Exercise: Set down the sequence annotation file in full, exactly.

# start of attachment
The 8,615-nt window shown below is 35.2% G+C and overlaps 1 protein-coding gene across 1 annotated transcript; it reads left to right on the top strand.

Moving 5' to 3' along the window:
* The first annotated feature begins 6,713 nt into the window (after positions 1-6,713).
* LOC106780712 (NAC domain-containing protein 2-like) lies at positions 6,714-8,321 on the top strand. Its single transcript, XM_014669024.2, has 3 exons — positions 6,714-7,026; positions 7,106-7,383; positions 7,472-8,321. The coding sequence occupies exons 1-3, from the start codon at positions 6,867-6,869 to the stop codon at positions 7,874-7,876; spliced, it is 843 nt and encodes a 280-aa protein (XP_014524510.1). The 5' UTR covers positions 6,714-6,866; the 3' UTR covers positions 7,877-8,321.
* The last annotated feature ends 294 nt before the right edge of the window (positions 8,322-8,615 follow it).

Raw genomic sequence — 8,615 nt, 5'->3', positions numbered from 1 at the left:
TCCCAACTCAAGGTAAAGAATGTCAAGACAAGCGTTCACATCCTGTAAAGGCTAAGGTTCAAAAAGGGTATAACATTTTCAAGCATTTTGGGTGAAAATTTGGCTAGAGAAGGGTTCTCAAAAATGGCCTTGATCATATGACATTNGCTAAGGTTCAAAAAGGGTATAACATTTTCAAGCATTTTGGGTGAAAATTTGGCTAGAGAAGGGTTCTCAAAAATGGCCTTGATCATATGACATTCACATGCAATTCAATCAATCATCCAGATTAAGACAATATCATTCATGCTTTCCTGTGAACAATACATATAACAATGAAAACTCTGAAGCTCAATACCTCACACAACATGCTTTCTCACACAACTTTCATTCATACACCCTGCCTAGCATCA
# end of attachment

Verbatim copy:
The 8,615-nt window shown below is 35.2% G+C and overlaps 1 protein-coding gene across 1 annotated transcript; it reads left to right on the top strand.

Moving 5' to 3' along the window:
* The first annotated feature begins 6,713 nt into the window (after positions 1-6,713).
* LOC106780712 (NAC domain-containing protein 2-like) lies at positions 6,714-8,321 on the top strand. Its single transcript, XM_014669024.2, has 3 exons — positions 6,714-7,026; positions 7,106-7,383; positions 7,472-8,321. The coding sequence occupies exons 1-3, from the start codon at positions 6,867-6,869 to the stop codon at positions 7,874-7,876; spliced, it is 843 nt and encodes a 280-aa protein (XP_014524510.1). The 5' UTR covers positions 6,714-6,866; the 3' UTR covers positions 7,877-8,321.
* The last annotated feature ends 294 nt before the right edge of the window (positions 8,322-8,615 follow it).

Raw genomic sequence — 8,615 nt, 5'->3', positions numbered from 1 at the left:
TCCCAACTCAAGGTAAAGAATGTCAAGACAAGCGTTCACATCCTGTAAAGGCTAAGGTTCAAAAAGGGTATAACATTTTCAAGCATTTTGGGTGAAAATTTGGCTAGAGAAGGGTTCTCAAAAATGGCCTTGATCATATGACATTNGCTAAGGTTCAAAAAGGGTATAACATTTTCAAGCATTTTGGGTGAAAATTTGGCTAGAGAAGGGTTCTCAAAAATGGCCTTGATCATATGACATTCACATGCAATTCAATCAATCATCCAGATTAAGACAATATCATTCATGCTTTCCTGTGAACAATACATATAACAATGAAAACTCTGAAGCTCAATACCTCACACAACATGCTTTCTCACACAACTTTCATTCATACACCCTGCCTAGCATCA